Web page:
Research Problem: To determine three experimental hypotheses:
1) each grade level in the study will show greater physical distances in interpersonal spacing as the grade level increases in both child-to- child and child-to- adult relationships,
2) interpersonal spacing will be greater in child-to- adult relationships than in child-to- child relationships than in child-to- child relationships, and
3) there will be a correlation between a child’s self-esteem and his interpersonal spacing in both child-
to-child and child-to- adult relationships.
Methods: Two basic instruments were used in testing the hypotheses:
1) Interpersonal Spacing Measuring Apparatus and
2) modified Self-Esteem Inventory Short Form B. The instruments were administered individually and orally to 133 elementary school age children.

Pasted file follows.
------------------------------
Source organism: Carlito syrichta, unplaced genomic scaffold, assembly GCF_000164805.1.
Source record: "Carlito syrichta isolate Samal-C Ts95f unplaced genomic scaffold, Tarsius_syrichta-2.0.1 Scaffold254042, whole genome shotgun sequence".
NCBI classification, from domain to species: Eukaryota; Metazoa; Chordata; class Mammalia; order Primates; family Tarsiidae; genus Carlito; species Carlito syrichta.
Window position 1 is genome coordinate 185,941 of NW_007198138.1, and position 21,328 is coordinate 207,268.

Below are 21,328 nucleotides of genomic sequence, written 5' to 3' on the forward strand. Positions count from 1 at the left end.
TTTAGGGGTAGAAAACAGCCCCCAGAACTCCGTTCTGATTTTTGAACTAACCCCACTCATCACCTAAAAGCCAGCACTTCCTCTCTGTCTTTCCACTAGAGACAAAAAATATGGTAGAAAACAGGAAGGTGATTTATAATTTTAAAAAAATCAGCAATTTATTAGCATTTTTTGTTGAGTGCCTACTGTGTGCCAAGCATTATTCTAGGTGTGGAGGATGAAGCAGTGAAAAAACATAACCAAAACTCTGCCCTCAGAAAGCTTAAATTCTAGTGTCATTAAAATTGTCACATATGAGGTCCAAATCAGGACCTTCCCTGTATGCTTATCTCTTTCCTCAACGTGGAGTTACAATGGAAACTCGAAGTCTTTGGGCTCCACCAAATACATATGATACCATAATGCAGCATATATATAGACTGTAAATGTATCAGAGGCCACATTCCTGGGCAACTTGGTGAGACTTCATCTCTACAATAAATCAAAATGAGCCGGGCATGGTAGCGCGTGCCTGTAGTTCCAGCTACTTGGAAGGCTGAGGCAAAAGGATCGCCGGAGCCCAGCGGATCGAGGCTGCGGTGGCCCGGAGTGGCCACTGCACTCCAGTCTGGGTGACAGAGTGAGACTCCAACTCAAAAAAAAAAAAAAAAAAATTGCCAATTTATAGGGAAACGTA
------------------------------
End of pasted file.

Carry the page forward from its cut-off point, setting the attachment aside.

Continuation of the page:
Results: The three hypotheses were accepted and significant at better than the .01 level. The correlation coefficients broken down overall and by the grade level indicated that as the self-esteem of the child increased, the interpersonal spacing in both child-to- child and child-to- adult relationships decreased.
Conclusion: The results of this study add to the body of knowledge available to those persons interested in a child’s development of interpersonal spacing and the relationships of self-esteem and interpersonal spacing in elementary school age children.